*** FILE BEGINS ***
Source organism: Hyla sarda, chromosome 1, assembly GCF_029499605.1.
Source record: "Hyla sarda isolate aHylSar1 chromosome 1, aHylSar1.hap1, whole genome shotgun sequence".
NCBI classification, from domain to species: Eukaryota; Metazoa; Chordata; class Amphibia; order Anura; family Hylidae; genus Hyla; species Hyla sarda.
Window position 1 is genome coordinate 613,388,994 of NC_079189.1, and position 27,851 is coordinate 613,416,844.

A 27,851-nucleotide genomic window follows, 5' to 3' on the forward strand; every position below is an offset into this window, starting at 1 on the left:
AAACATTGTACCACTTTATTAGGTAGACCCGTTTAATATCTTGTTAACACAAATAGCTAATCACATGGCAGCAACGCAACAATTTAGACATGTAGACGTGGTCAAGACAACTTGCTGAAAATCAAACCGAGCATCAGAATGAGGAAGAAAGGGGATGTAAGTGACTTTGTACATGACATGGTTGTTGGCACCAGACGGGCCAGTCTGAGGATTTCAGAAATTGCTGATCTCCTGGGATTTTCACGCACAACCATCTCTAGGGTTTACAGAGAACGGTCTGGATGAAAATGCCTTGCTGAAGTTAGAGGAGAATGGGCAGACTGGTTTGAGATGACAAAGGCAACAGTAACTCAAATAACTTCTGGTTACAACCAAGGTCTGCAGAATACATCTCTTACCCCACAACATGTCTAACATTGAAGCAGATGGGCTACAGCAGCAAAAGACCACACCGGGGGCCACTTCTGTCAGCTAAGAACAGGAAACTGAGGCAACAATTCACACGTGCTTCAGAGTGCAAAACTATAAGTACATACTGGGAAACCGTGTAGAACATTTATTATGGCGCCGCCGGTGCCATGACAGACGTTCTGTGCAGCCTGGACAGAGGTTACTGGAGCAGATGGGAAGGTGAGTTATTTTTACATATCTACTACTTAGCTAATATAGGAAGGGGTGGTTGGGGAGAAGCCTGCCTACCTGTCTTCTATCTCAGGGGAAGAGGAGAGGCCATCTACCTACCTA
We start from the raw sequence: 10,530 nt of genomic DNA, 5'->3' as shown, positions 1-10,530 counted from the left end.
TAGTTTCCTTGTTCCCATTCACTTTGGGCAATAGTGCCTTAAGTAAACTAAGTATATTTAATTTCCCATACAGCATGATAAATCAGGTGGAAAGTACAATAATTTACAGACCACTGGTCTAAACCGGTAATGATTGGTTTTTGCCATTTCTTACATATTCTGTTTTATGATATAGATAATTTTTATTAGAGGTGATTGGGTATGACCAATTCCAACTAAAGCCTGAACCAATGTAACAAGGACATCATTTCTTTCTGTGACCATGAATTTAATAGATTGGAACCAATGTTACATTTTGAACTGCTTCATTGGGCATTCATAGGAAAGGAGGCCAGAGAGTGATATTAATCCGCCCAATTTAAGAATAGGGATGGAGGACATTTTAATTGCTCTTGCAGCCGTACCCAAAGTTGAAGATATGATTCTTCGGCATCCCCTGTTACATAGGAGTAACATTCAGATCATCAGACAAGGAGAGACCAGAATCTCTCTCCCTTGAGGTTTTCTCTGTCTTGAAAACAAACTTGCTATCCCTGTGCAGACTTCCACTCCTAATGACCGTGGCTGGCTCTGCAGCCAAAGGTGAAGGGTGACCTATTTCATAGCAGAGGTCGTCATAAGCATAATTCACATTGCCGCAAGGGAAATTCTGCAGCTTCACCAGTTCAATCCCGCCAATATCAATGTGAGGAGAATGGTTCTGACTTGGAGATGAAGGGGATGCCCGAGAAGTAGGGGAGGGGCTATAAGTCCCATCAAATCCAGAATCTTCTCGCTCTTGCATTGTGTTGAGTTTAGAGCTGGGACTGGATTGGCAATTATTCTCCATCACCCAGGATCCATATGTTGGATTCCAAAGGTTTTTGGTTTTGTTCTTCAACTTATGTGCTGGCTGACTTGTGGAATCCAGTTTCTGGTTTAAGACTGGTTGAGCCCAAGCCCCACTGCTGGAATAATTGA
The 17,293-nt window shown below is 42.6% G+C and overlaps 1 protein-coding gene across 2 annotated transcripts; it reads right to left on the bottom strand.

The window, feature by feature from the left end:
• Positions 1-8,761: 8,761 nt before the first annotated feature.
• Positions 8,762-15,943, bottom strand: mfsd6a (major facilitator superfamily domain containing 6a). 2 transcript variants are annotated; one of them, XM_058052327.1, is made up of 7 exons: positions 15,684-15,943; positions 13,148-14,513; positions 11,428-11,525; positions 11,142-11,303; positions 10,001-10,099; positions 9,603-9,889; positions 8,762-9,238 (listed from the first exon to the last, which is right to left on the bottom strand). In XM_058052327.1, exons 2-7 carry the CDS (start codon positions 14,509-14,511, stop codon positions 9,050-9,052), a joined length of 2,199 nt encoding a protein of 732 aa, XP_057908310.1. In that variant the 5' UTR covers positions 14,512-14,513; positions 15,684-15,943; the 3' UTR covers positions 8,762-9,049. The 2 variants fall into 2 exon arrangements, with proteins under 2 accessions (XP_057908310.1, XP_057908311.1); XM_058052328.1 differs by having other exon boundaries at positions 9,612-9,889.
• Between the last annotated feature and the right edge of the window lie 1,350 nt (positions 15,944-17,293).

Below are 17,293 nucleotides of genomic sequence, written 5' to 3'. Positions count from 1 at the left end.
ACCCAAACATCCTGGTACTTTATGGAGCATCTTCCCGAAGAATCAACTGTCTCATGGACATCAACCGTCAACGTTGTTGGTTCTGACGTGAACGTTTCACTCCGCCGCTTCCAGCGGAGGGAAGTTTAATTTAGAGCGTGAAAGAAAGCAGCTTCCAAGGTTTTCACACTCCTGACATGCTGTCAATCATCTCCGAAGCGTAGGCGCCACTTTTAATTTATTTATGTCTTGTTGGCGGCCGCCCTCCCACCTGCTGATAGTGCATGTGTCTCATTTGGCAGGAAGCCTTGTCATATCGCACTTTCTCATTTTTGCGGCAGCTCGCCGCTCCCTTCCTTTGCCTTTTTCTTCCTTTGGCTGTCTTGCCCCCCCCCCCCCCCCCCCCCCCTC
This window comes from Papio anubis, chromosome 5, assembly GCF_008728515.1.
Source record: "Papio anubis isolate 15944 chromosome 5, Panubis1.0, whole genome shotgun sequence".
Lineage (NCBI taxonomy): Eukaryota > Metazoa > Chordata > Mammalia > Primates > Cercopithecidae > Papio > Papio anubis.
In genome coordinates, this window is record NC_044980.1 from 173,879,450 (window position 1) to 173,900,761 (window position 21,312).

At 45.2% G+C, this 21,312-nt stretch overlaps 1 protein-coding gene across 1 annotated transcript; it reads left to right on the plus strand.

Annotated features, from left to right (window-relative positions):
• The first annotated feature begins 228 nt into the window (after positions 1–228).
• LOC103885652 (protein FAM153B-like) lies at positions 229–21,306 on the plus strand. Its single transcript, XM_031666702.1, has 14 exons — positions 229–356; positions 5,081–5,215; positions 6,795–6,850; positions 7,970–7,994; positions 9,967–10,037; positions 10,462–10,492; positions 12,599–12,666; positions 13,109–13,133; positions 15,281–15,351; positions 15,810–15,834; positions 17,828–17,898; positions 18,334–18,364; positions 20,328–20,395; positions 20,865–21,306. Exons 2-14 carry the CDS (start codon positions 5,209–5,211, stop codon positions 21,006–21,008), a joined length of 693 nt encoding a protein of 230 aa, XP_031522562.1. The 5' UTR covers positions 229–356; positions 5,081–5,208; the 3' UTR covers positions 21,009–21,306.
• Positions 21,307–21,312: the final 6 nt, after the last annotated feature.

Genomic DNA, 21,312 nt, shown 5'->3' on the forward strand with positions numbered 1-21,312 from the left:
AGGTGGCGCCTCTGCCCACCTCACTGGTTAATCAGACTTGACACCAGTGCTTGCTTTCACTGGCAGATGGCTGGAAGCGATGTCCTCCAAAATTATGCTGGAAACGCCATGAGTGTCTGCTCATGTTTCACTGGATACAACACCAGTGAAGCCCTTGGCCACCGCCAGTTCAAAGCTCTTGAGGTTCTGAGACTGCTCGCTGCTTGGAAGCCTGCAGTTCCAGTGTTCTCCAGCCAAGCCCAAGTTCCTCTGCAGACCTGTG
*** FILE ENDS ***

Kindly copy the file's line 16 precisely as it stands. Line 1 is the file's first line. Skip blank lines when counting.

This window comes from Papio anubis, chromosome 5, assembly GCF_008728515.1.